• p.127

This is a great book for older teens! * Spoiler…sex does happen.

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The Girl in the Well is Me by Karen Rivers

Stories depend on several elements including; character(s), plot, and setting.  This story doesn’t let itself be limited or contained by the setting – a narrow well. Author Karen Rivers creates a story from the internal dialogue of the main character, Kammie. Kammie’s action is strictly limited because she is stuck in an abandon well. She is gifted with poignant observations of the world around her.

For example, she laments the change in her living situation with these words, “We don’t even have a bathtub in our new place, only a really terrible, rust-dripping shower that smells like cat pee and broken hearts.” (p. 32) and the trailer they now live in is decorated completely with orange, “I don’t know for sure, but I’m pretty certain that orange is the official color of despair.” (p.87)

 

The Beauty by Jeremy Haun, Jason A. Hurley, John Rauch

In a society that is obsessed with beauty, to the point that our nation spends $55 billion annually on cosmetics, and cosmetic sergons charge roughly $83,705 annually for invasive and non-invasive proceedures, how great would the temptation be a contract a disease that will make you beautiful?

This is the premiss for the story line of the graphic novel series, The Beauty. At first, the sexually transmitted disease dubbed, “the Beauty”, causes carriers only the minor discomfort of a constant low-grade fever.  The other ‘symptoms’ of the disease include weight loss, hair thickening and those visual appealing changes that are sought through cosmetics and surgery.   The Beauty pandemic is accelerated by the desire of people to be attractive, as well as the desire for people to have sex with attractive people.  Unfortunately, hosts of this disease are internally combusting, and this information is being covered up by those with business interests in extending the life of the hosts without curing the disease.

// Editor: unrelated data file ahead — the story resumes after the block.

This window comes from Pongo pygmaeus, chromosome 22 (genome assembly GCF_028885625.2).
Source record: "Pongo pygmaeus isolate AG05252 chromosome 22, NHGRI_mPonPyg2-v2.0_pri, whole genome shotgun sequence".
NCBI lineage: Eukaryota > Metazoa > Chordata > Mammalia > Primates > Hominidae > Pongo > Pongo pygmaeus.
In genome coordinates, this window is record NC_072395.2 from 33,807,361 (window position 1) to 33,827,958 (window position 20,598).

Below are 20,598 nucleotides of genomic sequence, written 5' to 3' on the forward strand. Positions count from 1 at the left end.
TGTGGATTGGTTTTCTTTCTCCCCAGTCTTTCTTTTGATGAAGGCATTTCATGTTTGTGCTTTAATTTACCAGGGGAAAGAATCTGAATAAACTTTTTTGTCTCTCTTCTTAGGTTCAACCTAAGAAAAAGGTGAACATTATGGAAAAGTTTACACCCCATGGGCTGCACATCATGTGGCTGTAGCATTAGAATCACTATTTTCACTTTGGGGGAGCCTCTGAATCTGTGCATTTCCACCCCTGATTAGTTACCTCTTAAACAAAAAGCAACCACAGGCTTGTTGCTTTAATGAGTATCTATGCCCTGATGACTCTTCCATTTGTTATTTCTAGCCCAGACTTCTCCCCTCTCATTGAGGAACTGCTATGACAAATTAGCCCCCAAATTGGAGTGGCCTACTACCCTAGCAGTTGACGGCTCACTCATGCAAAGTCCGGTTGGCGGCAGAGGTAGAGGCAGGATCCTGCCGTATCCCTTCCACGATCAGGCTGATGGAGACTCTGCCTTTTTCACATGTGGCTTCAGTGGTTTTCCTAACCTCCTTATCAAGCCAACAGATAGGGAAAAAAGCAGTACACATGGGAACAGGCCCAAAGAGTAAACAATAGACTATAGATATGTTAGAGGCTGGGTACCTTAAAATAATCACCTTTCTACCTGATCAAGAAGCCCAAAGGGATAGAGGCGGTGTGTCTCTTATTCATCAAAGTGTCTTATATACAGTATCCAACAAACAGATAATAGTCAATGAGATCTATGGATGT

Big pharma plus world wide pandemic plus two street tough agents trying to do the right thing make for a riviting roller coaster of a story!  This gritty graphic novel is for mature audiences.  The Beauty series is well written and presents multidementional characters (as well as a few standard tropes – a bad guy we can all hate) the artwork is well rendered and complements the dialouge.

I would reccomend this for fans of crime fiction, mystery, X-files duos like Scully and Mulder.

Cover art: beauty

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Trollhunters by Guillermo Del Toro And Daniel Kraus

Trollhunters melds fantasy and reality showing horrors in both realms as well as redeeming qualities, like friendship, caring, and family solidarity.  The authors provide some fabulous chapter starts to draw readers in…
“You are food.” (Prologue)
“Math was out to kill me.” (Chapter 4)
“Few Fridays had been longer.” (Chapter 7)

“I spent less than twenty minutes at home before I left, and every one of them was upsetting.” (Chapter 13)

This is a wonderful adventure appropriate for tweens and teens and although the main protagonist is male, his female love interest is no slouch mentally or physically.  The lore of the troll is well integrated and the story leaves readers poised for the next installment.